Ed Luschinski Week 6 Discussion Scenario 1: Ms. Teel brings in her 7-month-old infant for evaluation. She is afraid that the baby might have respiratory syncytial virus (RSV) because she seems to be coughing a lot, and Ms. Teel heard that RSV is a common condition for infants. A detailed patient history reveals that the infant has been coughing consistently for several months. It’s never seemed all that bad. Ms. Teel thought it was just a normal thing, but then she read about RSV. Closer evaluation indicates that the infant coughs mostly at night; and, in fact, most nights the baby coughs to some extent. Additionally, Ms. Teel confirms that the infant seems to cough more when she cries. Physical examination reveals an apparently healthy age- and weight-appropriate, 7-month-old infant with breath sounds that are clear to auscultation. The infant’s medical history is significant only for eczema that was actually quite bad a few months back. Otherwise, the only remarkable history is an allergic reaction to amoxicillin that she experienced 3 months ago when she had an ear infection. Asthma Asthma is a chronic inflammatory disorder of the airways. This feature of asthma has implications for the diagnosis, management, and potential prevention of the disease. Airway inflammation contributes to airway hyperresponsiveness, airflow limitation, respiratory symptoms, and disease chronicity. Given the risk factors of developing allergies to amoxicillin, this child is at a higher risk for asthma. Asthma is presented due to an ongoing cough which is present in this patient. Although this patient as not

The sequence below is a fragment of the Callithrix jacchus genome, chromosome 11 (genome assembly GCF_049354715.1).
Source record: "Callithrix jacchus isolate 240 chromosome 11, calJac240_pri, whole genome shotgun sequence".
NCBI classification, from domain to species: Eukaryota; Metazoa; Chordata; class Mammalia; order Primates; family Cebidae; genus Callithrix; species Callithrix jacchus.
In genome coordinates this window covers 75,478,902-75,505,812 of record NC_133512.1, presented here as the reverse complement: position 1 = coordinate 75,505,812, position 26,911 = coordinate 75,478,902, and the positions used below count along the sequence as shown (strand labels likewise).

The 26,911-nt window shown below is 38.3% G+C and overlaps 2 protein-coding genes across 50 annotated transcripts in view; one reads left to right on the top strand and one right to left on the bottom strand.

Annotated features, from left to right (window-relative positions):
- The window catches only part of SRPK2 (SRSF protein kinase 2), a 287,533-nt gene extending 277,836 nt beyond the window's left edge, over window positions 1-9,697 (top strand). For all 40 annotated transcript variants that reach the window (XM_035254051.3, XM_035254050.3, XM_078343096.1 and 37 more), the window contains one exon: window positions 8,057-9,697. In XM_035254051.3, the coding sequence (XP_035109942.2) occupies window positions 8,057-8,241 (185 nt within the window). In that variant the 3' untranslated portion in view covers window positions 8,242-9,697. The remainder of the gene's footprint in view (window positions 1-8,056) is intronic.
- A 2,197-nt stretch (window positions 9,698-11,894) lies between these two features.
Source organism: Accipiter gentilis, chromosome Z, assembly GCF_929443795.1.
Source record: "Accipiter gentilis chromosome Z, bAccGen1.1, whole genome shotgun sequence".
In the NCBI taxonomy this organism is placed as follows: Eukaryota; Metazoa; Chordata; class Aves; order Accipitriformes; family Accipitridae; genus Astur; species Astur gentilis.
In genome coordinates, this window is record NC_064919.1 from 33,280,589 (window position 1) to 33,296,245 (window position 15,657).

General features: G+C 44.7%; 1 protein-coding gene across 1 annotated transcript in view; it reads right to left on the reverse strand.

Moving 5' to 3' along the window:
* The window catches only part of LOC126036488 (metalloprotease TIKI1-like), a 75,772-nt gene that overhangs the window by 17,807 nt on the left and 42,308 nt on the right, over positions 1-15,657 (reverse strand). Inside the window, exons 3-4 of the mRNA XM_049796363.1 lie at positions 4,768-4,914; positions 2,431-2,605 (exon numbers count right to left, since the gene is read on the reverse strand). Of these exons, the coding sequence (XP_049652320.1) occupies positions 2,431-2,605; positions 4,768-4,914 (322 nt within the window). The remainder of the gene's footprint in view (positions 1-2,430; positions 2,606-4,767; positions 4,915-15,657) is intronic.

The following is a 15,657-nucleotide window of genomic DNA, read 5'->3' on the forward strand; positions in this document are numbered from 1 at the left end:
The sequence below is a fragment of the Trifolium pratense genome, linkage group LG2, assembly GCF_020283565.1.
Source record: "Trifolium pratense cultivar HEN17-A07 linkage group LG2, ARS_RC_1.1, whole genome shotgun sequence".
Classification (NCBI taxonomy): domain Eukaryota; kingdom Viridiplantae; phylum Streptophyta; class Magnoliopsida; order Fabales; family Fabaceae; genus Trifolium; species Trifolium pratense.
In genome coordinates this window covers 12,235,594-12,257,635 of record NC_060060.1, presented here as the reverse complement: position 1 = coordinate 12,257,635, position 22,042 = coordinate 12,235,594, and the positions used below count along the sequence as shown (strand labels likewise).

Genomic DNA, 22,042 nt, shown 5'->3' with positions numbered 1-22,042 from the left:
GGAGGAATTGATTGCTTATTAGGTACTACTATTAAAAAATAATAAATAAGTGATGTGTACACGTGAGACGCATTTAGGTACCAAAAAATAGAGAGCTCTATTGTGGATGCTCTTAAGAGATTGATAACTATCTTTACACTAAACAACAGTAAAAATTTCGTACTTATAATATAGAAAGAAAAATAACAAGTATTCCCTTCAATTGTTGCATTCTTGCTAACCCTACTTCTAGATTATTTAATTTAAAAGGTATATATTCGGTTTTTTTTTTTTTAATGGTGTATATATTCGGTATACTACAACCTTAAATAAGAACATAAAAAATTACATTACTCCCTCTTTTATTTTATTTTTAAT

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- Spring '17
- keisha lovence